NSA Logo

The first question we should always ask when entering any situation that could be a networking situation, and you’ll likely find that ANY situation CAN become a networking situation (done tastefully and tactfully, of course) is….

Who here can I help?

I got this idea from Dr. Robert Cialdini, who is considered by many to be the world’s foremost expert on influence and persuasion. He says that if you really want to be influential, start with that simple question.

Our concern should not be “How do I look,” or “How can I make some money today,” or even, “Who do I most want to talk to,” but should instead be, “Who can I help?”

If we go into a networking situation with that as our focus, we’ll not only endear ourselves to our fellow networkers as a nice person, but as a valuable RESOURCE that delivers VALUE for them. That’s the kind of professional all of us want to add to our networks!

How do you get ahead? Ask “Who can I help?”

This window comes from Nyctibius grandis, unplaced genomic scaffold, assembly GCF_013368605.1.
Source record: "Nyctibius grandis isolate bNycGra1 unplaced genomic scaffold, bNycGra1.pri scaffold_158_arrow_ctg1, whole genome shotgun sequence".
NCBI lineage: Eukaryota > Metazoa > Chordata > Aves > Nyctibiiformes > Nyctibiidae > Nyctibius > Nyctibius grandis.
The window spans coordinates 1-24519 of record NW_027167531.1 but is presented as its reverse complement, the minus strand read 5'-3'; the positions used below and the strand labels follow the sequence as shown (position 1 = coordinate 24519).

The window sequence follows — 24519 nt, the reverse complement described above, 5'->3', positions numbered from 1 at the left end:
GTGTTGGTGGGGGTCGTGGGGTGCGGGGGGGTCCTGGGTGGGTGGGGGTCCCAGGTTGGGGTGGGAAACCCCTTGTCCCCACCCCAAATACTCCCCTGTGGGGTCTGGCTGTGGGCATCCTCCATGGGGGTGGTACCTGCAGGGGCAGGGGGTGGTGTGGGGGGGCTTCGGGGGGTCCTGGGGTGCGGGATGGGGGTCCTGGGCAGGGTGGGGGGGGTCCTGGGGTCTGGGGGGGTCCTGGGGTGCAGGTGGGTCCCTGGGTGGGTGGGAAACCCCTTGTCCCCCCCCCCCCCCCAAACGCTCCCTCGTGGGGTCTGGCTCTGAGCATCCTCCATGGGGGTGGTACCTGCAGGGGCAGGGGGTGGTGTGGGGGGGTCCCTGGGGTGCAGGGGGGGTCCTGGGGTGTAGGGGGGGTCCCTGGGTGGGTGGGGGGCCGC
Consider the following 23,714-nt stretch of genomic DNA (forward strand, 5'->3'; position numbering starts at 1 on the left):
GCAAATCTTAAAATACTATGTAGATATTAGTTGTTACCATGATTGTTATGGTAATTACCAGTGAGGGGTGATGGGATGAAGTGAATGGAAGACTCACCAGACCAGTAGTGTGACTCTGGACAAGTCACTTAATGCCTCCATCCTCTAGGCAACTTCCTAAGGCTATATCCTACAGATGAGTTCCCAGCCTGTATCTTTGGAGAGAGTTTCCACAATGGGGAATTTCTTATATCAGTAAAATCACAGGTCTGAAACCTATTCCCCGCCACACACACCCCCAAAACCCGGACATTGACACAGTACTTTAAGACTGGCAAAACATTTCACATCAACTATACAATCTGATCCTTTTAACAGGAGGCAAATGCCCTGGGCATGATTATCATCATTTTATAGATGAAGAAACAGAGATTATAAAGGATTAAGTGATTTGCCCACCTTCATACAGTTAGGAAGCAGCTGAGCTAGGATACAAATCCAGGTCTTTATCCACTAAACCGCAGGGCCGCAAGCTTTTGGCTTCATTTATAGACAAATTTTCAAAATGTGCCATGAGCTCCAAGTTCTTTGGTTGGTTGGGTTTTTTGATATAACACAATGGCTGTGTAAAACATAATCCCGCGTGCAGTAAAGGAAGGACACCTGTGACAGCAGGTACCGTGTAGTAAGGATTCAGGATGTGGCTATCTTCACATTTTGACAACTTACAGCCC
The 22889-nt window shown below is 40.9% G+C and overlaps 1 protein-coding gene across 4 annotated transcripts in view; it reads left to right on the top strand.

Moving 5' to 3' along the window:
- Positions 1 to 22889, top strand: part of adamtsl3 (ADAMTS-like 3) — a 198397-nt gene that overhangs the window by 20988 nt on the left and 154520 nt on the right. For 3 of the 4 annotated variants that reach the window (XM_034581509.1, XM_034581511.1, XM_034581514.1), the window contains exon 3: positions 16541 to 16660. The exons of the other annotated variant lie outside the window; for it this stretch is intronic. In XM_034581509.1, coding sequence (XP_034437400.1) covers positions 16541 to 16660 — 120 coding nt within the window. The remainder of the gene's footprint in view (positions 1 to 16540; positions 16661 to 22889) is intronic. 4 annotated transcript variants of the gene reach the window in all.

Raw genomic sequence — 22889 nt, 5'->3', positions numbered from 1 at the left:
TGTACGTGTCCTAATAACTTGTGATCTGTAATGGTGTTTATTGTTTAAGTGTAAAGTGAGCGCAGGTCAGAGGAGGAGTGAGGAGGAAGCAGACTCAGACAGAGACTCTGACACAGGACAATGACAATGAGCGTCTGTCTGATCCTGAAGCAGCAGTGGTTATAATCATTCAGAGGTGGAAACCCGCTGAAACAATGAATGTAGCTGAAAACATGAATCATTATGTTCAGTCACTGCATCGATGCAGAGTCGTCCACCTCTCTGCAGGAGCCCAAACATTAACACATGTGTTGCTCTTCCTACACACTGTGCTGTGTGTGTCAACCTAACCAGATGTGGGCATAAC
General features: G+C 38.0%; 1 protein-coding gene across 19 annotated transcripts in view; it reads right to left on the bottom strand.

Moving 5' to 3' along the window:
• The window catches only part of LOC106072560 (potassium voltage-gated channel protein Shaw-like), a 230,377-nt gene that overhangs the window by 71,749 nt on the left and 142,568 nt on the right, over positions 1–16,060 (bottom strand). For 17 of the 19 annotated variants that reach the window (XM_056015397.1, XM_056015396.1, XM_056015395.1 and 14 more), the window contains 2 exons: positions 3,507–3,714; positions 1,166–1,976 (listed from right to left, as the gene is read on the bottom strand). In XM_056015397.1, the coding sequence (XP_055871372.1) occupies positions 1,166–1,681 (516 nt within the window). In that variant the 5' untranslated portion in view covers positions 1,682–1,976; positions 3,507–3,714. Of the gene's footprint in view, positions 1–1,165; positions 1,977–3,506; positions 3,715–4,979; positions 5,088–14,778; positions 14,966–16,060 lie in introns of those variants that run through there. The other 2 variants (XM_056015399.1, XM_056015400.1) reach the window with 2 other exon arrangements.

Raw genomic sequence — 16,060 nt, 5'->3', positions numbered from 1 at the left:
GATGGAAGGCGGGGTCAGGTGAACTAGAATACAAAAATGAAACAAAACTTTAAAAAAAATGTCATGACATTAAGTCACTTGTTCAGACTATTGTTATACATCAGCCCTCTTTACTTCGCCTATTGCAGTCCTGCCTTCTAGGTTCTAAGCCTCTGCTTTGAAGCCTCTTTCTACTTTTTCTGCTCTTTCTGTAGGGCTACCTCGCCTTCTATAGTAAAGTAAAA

Life’s most persistent and urgent question is, ‘What are you doing for others?'” – Martin Luther King

I often hear decision-makers talk about how they need a new logo, a new brand identity, a new website, or they need to “do more social media” or any other number of things that may indeed be worth looking at, but may not be the real problem or the best place for their attention.

One of the best books I ever received was Selling the Invisible by Harry Beckwith. Perhaps not coincidentally, the book contained one of the best pieces of marketing advice I ever read, too.

Mr. Beckwith urged the reader to first fix your service! Make sure your customers are getting first class service as a priority all of the time. The best marketing in the world can’t make up for a lousy customer experience.

If you want to test this advice, put your consumer hat on and think about how you spend your money and you’ll probably agree.


Lots of people set resolutions for the new year, and lots of people end up abandoning them a few weeks afterward. What’s worse, these people often end up feeling like they failed. Or worse, they consider themselves a “Failure.”

Remember, success is a process, not an event. We talked about that some time ago, and don’t be surprised if I come back to this later on. Process, after all. Process!

If that resolution/goal/idea/hope/dream/whatever you had in mind for 2018 hasn’t worked out yet, quit moping and try again! Who says it has to be a “resolution” anyway? And who decides that it has to be set at a certain time or accomplished at a certain time?